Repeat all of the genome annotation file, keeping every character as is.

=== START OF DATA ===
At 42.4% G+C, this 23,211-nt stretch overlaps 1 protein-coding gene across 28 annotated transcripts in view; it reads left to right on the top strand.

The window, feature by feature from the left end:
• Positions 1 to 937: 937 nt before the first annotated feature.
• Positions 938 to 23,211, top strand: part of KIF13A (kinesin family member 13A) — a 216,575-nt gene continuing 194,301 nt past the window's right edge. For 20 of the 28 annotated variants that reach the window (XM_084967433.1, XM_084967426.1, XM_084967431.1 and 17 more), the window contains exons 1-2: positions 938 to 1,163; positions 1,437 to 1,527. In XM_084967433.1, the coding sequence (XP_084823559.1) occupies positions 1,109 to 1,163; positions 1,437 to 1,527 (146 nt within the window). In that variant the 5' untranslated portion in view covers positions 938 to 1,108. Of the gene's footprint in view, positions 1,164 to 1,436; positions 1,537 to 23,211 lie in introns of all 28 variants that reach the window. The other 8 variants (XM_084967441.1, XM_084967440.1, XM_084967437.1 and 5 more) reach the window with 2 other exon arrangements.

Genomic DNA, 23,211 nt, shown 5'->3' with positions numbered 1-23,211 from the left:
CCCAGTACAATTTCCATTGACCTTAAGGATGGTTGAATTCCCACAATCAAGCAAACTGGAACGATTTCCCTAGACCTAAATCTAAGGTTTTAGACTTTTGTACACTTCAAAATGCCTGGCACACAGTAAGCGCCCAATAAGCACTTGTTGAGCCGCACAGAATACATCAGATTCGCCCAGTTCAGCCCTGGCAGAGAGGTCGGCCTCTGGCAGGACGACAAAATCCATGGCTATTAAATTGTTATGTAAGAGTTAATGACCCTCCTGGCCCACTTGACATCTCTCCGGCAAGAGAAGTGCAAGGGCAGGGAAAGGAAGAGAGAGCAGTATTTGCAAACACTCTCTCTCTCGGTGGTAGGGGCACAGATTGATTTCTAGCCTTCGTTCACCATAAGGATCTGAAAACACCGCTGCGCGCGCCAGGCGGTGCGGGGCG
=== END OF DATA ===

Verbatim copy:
At 42.4% G+C, this 23,211-nt stretch overlaps 1 protein-coding gene across 28 annotated transcripts in view; it reads left to right on the top strand.

The window, feature by feature from the left end:
• Positions 1 to 937: 937 nt before the first annotated feature.
• Positions 938 to 23,211, top strand: part of KIF13A (kinesin family member 13A) — a 216,575-nt gene continuing 194,301 nt past the window's right edge. For 20 of the 28 annotated variants that reach the window (XM_084967433.1, XM_084967426.1, XM_084967431.1 and 17 more), the window contains exons 1-2: positions 938 to 1,163; positions 1,437 to 1,527. In XM_084967433.1, the coding sequence (XP_084823559.1) occupies positions 1,109 to 1,163; positions 1,437 to 1,527 (146 nt within the window). In that variant the 5' untranslated portion in view covers positions 938 to 1,108. Of the gene's footprint in view, positions 1,164 to 1,436; positions 1,537 to 23,211 lie in introns of all 28 variants that reach the window. The other 8 variants (XM_084967441.1, XM_084967440.1, XM_084967437.1 and 5 more) reach the window with 2 other exon arrangements.

Genomic DNA, 23,211 nt, shown 5'->3' with positions numbered 1-23,211 from the left:
CCCAGTACAATTTCCATTGACCTTAAGGATGGTTGAATTCCCACAATCAAGCAAACTGGAACGATTTCCCTAGACCTAAATCTAAGGTTTTAGACTTTTGTACACTTCAAAATGCCTGGCACACAGTAAGCGCCCAATAAGCACTTGTTGAGCCGCACAGAATACATCAGATTCGCCCAGTTCAGCCCTGGCAGAGAGGTCGGCCTCTGGCAGGACGACAAAATCCATGGCTATTAAATTGTTATGTAAGAGTTAATGACCCTCCTGGCCCACTTGACATCTCTCCGGCAAGAGAAGTGCAAGGGCAGGGAAAGGAAGAGAGAGCAGTATTTGCAAACACTCTCTCTCTCGGTGGTAGGGGCACAGATTGATTTCTAGCCTTCGTTCACCATAAGGATCTGAAAACACCGCTGCGCGCGCCAGGCGGTGCGGGGCG